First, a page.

Let $X \subset \mathbb{R}^2$ be a set satisfying the following properties:
$(i)$ if $(x_1,y_1)$ and $(x_2,y_2)$ are any two distinct elements in $X$, then
either $x_1>x_2~\text{and}~y_1>y_2~~~~~~$ or $~~~~~~x_1<x_2~\text{and}~y_1<y_2$

$(ii)$ there are two elements $(a_1,b_1)$ and $(a_2,b_2)$ in $X$ such that for any $(x,y) \in X$,
$a_1\le x \le a_2 \text{ and } b_1\le y \le b_2$

$(iii)$ if $(x_1,y_1)$ and $(x_2,y_2)$ are two elements of $X$, then for all $\lambda \in [0,1]$,
$\left(\lambda x_1+(1-\lambda)x_2, \lambda y_1 + (1-\lambda)y_2\right) \in X$

Show that if $(x,y) \in X$, then for some $\lambda \in [0,1]$,
$x=\lambda a_1+(1-\lambda)a_2, y=\lambda b_1+(1-\lambda)b_2 $

The given conditions looked like convex function, but I could not use it to some good. Please help.


1 Answer 1


Fix elements $(a_1,b_1), (a_2,b_2)\in X$ such that (ii) holds with these.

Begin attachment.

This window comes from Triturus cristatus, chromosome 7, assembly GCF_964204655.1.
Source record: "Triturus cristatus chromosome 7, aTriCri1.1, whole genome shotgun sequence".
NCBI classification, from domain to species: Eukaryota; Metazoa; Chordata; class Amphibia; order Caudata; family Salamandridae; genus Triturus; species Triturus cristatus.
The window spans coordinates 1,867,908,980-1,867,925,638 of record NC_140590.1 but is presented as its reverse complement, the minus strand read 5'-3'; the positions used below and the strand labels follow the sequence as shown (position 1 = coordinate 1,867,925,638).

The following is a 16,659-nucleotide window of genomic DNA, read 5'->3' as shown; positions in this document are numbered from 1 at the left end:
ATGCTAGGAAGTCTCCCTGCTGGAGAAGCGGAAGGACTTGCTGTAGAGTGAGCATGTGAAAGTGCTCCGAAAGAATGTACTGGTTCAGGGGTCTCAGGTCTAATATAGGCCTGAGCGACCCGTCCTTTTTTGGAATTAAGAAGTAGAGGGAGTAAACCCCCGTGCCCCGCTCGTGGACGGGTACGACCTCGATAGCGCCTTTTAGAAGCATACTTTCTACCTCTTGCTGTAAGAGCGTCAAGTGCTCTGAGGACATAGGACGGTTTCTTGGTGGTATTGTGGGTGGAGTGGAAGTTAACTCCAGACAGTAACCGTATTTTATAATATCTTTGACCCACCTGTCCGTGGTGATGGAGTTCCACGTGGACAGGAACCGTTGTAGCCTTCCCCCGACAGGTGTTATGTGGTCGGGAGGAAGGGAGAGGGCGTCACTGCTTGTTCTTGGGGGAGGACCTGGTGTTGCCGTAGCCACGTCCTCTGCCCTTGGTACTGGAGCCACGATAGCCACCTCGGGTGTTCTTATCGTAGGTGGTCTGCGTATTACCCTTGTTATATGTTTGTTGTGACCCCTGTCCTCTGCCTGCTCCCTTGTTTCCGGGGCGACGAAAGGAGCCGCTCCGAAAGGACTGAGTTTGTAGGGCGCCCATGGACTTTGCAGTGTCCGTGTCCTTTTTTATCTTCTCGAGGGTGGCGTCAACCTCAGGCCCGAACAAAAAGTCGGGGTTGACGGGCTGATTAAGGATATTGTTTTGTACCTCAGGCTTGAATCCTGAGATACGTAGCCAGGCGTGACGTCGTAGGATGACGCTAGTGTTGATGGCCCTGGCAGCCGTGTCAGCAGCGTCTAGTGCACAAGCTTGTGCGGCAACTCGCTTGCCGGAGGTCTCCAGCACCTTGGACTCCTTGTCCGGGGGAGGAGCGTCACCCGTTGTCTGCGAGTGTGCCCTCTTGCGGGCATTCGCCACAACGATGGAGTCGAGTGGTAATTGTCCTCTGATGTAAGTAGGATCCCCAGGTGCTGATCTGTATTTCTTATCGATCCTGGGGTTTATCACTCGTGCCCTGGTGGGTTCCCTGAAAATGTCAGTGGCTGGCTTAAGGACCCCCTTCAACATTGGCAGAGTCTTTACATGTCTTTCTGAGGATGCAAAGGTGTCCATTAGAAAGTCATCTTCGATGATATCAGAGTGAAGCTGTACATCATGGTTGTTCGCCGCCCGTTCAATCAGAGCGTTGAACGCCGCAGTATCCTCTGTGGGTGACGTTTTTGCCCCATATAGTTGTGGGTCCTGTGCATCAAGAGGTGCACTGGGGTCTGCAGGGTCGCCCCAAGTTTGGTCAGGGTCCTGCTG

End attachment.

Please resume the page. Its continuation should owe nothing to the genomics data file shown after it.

Assume $(x,y)\in X$. Then by (ii), there exists a $\lambda\in[0,1]$ with $$\tag1x=\lambda a_1+(1-\lambda)a_2$$ (namely, if $a_1\ne a_2$, let $\lambda=\frac{a_2-x}{a_2-a_1}$; if $a_1=a_2$, any $\lambda$ will do). Apply (iii) to the points $(a_1,b_1)$ and $(a_2,b_2)$ to conclude that $(\lambda a_1+(1-\lambda)a_2,\lambda b_1+(1-\lambda)b_2)\in X$. If $(\lambda a_1+(1-\lambda)a_2,\lambda b_1+(1-\lambda)b_2)$ were distinct from $(x,y)$ then by (i) we'd have $\lambda a_1+(1-\lambda)a_2\ne x$. According to $(1)$, this is not the case, hence we conclude $$(x,y)=(\lambda a_1+(1-\lambda)a_2,\lambda b_1+(1-\lambda)b_2).$$

  • $\begingroup$ In this case, aren't we verifying by what is given, and not proving anything? Actually, this is what I had thought too...but I thought this was wrong...can you please tell me if I am wrong in thinking that? $\endgroup$
    – Hawk
    Commented May 4, 2014 at 13:32
  • $\begingroup$ Since my post ends in "hence we conclude ..." it looks a lot like proving something. Is there any specific step that makes you doubt? $\endgroup$ Commented May 4, 2014 at 14:31
  • $\begingroup$ yes, but please see this approach of mine...I think you will be able to understand it what I meant-math.stackexchange.com/questions/780834/… $\endgroup$
    – Hawk
    Commented May 4, 2014 at 14:57

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